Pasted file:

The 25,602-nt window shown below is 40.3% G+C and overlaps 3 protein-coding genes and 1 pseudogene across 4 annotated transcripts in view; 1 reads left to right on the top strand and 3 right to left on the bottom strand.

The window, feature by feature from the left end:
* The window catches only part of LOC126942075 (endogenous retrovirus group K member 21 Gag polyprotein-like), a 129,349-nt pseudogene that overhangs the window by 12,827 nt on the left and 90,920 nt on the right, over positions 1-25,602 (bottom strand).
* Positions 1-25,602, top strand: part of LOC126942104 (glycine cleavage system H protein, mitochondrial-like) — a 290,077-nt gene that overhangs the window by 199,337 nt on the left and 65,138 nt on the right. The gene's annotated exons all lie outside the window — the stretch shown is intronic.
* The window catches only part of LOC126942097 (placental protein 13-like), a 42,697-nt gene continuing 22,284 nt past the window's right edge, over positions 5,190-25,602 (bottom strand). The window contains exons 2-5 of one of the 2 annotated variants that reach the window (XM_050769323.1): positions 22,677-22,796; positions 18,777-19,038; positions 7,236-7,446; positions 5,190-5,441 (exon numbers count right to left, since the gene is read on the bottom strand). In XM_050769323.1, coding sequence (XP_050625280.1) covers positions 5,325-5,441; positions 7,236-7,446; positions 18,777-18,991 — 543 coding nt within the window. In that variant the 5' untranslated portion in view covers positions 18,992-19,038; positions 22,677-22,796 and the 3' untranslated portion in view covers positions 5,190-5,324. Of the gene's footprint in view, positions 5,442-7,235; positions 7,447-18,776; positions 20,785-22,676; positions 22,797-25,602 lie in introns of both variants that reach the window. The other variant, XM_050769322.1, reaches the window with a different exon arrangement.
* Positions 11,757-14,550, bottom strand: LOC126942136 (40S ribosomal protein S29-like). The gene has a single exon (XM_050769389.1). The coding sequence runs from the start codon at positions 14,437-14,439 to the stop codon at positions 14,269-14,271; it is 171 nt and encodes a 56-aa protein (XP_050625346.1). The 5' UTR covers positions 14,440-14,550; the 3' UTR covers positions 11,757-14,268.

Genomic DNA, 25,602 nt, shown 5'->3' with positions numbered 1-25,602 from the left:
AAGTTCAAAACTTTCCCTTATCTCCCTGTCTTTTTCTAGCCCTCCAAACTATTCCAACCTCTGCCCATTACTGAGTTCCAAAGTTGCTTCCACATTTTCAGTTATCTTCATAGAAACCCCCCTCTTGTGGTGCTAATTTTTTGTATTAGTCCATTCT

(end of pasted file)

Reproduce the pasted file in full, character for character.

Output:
The 25,602-nt window shown below is 40.3% G+C and overlaps 3 protein-coding genes and 1 pseudogene across 4 annotated transcripts in view; 1 reads left to right on the top strand and 3 right to left on the bottom strand.

The window, feature by feature from the left end:
* The window catches only part of LOC126942075 (endogenous retrovirus group K member 21 Gag polyprotein-like), a 129,349-nt pseudogene that overhangs the window by 12,827 nt on the left and 90,920 nt on the right, over positions 1-25,602 (bottom strand).
* Positions 1-25,602, top strand: part of LOC126942104 (glycine cleavage system H protein, mitochondrial-like) — a 290,077-nt gene that overhangs the window by 199,337 nt on the left and 65,138 nt on the right. The gene's annotated exons all lie outside the window — the stretch shown is intronic.
* The window catches only part of LOC126942097 (placental protein 13-like), a 42,697-nt gene continuing 22,284 nt past the window's right edge, over positions 5,190-25,602 (bottom strand). The window contains exons 2-5 of one of the 2 annotated variants that reach the window (XM_050769323.1): positions 22,677-22,796; positions 18,777-19,038; positions 7,236-7,446; positions 5,190-5,441 (exon numbers count right to left, since the gene is read on the bottom strand). In XM_050769323.1, coding sequence (XP_050625280.1) covers positions 5,325-5,441; positions 7,236-7,446; positions 18,777-18,991 — 543 coding nt within the window. In that variant the 5' untranslated portion in view covers positions 18,992-19,038; positions 22,677-22,796 and the 3' untranslated portion in view covers positions 5,190-5,324. Of the gene's footprint in view, positions 5,442-7,235; positions 7,447-18,776; positions 20,785-22,676; positions 22,797-25,602 lie in introns of both variants that reach the window. The other variant, XM_050769322.1, reaches the window with a different exon arrangement.
* Positions 11,757-14,550, bottom strand: LOC126942136 (40S ribosomal protein S29-like). The gene has a single exon (XM_050769389.1). The coding sequence runs from the start codon at positions 14,437-14,439 to the stop codon at positions 14,269-14,271; it is 171 nt and encodes a 56-aa protein (XP_050625346.1). The 5' UTR covers positions 14,440-14,550; the 3' UTR covers positions 11,757-14,268.

Genomic DNA, 25,602 nt, shown 5'->3' with positions numbered 1-25,602 from the left:
AAGTTCAAAACTTTCCCTTATCTCCCTGTCTTTTTCTAGCCCTCCAAACTATTCCAACCTCTGCCCATTACTGAGTTCCAAAGTTGCTTCCACATTTTCAGTTATCTTCATAGAAACCCCCCTCTTGTGGTGCTAATTTTTTGTATTAGTCCATTCT